Wind Power Proves Divisive, Even for Environmentalists Tapping into wind power's clean energy isn't as simple as it sounds. Even the environmental groups that tout sustainable energy are divided when it comes to the massive turbines. In Maine, a key environmental group opposes plans to put turbines on a high-visibility ridgeline.
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Wind Power Proves Divisive, Even for Environmentalists

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Wind Power Proves Divisive, Even for Environmentalists

Wind Power Proves Divisive, Even for Environmentalists

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From NPR News, this is ALL THINGS CONSIDERED. I'm Robert Siegel.

Off the shores of Cape Cod and in mountains in Vermont, large scale wind power projects are meeting resistance in New England. In western Maine, developers want to harness enough wind to fuel 40,000 homes. The site is drawing objections from local residents and from environmental groups.

From Maine Public Broadcasting, Susan Sharon reports.

(Soundbite of Bicknell's Thrush)

SUSAN SHARON reporting:

This is the sound of the rare Bicknell's Thrush, as recorded by the Cornell University Ornithology Lab. This small, brownish-grey bird inhabits New England mountaintops between Quebec and Nova Scotia and is believed to number less than 50,000. Its prime habitat includes western Maine's Reddington and Black Nubble mountains, an area also being eyed by wind developer Harley Lee.

As rains fell on the Sugarloaf Ski Resort, Lee and his partner squared off inside against a bevy of environmental groups at a recent public hearing on the project. Lee says the site is well suited for their needs.

Mr. HARVEY LEE (Wind Developer): It has really strong winds. It's near power lines. It's between two big ski areas. It's near roads. So there's a whole slew of factors that combine to make it a really good wind farm, say.

SHARON: But to advocates for the Bicknell's Thrush and a threatened rodent called the northern bog lemming, wind is a four letter word, as least as far as plans by Lee and Maine Mountain Power to erect 30 giant turbines to convert wind to energy are concerned. The company estimates the project will save the equivalent of 50,000 gallons of oil per day. But wildlife ecologist Jody Jones of the Maine Audubon Society says the 40-story tall turbines could also chop the birds to bits and disrupt the ecologically sensitive site.

Ms. JODY JONES (Maine Audubon Society): It's not just the Bicknell's Thrush, it's not just the bog lemmings, it's not just the fact that this site has the highest number of migratory birds that pass through it of any site in the East, it's also in the heart of an unfragmented forest system, and it also has a very rare sub-alpine forest.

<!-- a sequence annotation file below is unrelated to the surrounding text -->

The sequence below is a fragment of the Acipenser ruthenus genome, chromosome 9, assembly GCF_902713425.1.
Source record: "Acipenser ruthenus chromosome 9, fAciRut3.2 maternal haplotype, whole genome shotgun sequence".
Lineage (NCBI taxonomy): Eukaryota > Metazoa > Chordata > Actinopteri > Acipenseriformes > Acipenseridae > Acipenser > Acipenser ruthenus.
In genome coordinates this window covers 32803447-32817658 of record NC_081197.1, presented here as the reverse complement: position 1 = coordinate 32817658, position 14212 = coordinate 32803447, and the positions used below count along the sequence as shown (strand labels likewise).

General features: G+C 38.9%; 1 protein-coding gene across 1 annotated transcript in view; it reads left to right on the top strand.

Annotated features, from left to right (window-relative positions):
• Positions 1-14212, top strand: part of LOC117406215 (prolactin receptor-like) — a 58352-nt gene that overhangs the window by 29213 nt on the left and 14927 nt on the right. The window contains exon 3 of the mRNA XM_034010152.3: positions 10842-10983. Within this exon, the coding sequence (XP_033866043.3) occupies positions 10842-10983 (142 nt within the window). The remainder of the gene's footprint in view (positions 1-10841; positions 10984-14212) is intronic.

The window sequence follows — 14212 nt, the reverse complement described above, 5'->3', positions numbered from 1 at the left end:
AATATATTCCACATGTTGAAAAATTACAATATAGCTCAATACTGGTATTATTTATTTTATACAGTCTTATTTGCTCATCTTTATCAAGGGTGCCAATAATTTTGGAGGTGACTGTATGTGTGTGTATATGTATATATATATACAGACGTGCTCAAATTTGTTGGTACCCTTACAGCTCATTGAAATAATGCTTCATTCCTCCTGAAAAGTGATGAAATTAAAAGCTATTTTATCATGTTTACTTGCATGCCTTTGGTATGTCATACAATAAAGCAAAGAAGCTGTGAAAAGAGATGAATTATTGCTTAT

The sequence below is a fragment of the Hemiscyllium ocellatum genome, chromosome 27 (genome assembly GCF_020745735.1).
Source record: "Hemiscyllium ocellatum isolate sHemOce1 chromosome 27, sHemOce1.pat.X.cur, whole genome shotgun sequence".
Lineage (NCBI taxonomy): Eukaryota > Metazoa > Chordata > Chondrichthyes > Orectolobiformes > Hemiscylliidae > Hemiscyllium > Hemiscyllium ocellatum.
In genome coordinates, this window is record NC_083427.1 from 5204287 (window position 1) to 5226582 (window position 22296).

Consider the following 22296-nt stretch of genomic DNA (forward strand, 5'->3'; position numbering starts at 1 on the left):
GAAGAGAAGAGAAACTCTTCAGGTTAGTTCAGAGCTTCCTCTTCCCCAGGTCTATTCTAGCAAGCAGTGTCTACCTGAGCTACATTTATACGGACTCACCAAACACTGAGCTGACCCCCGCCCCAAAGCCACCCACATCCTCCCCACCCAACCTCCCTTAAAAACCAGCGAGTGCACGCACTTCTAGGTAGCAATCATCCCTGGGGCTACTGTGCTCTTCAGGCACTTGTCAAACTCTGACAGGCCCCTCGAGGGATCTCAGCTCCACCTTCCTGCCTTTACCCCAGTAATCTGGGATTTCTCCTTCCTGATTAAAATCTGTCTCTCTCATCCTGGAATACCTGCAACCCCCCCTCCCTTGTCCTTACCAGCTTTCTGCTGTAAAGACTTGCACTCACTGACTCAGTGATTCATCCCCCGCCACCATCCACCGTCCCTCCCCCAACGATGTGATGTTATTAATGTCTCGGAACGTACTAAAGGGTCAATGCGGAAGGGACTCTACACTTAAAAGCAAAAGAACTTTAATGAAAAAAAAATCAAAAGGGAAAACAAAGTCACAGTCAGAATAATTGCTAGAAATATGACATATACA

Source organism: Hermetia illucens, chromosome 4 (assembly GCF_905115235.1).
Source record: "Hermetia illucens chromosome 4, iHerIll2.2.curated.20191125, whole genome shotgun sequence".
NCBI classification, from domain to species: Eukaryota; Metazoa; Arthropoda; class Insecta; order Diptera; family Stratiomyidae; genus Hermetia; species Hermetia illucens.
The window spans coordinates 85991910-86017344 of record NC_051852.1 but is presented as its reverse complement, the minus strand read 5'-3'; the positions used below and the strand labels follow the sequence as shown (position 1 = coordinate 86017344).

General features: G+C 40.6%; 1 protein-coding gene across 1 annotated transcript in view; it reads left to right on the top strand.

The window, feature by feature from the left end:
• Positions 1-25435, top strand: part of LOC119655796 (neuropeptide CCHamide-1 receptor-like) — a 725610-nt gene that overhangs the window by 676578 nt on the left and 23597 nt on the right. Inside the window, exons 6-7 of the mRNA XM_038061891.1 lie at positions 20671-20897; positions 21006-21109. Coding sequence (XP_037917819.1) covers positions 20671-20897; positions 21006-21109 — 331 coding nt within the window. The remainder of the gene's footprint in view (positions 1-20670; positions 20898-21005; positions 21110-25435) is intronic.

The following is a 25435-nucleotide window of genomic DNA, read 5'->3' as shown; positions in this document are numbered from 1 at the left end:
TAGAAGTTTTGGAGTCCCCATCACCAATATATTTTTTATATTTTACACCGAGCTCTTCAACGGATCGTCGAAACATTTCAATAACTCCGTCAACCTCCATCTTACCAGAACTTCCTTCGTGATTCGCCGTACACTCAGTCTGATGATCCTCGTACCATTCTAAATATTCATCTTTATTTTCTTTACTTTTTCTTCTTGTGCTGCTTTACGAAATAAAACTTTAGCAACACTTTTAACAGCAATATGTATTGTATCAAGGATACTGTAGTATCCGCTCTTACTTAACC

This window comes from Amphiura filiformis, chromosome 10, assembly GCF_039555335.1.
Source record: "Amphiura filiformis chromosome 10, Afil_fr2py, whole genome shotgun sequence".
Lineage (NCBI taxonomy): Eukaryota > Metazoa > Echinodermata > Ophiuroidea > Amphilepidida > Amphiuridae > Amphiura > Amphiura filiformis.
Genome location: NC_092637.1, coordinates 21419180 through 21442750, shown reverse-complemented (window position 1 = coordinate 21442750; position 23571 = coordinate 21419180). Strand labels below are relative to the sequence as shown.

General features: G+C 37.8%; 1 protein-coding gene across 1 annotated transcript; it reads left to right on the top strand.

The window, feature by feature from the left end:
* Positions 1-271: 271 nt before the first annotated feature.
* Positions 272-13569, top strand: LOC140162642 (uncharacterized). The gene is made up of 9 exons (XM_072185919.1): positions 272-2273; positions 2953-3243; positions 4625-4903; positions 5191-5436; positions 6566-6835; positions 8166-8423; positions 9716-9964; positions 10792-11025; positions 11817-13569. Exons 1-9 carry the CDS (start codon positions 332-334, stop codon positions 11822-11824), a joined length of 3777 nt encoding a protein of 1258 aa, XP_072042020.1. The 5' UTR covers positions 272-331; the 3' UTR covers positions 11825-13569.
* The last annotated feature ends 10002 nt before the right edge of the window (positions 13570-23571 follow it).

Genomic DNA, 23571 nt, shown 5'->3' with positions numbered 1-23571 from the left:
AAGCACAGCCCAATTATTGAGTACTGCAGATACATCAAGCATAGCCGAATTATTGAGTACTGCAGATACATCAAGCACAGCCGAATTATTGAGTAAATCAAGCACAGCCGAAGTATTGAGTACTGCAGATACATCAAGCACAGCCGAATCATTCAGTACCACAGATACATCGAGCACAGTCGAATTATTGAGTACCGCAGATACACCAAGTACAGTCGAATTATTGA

SHARON: Not all the objections to the Reddington wind farm have to do with wildlife. Some are aesthetic, that the project would spoil the view.

Mr. DAVE PUBLICOVER (Appalachian Mountain Club) There's no question that the project would have a very severe scenic impact on one of the remote, wild and spectacular stretches of the entire Appalachian Trail.

SHARON: Dave Publicover is a staff scientist for the Appalachian Mountain Club.

Mr. PUBLICOVER: Certainly wind power will help. This project won't eliminate fossil fuel burning. We need to do everything we can, but we don't - again, we don't solve the problem of global warming by degrading some of the rarest and most valuable habitats in the state.

SHARON: Similar arguments have plagued large wind farms planned across New England. One in Vermont was recently defeated. Vermont regulators have raised objections to a second one. And in Massachusetts, the Cape Wind Project proposed for Nantucket Sound is under siege. Steve Hinchman, a staff attorney with the Conservation Law Foundation, says the Reddington project also faces an uphill battle.

Mr. STEVE HINCHMAN (Conservation Law Foundation): It will be very difficult to permit this project. The resistance is incredibly strong. But the reality is if we don't build this and every other project we can possibly build that's like it, we don't have a chance at slowing down, let alone reversing, the impact of climate change.

SHARON: Here in Maine's western mountains, the affects of global warming are already getting noticed. Wildflowers are blooming earlier, ice in remote lakes is melting sooner and there are fewer days with snow cover.

Scientists agree that climate change is probably a bigger long term threat to Maine's mountain ridge tops than wind projects, and conservation groups along with New England governors have signaled their interest in fighting climate change. But so far those desires have not succeeded in creating consensus on how or where harnessing the wind will be part of the solution.

For NPR News, I'm Susan Sharon in Portland, Maine.

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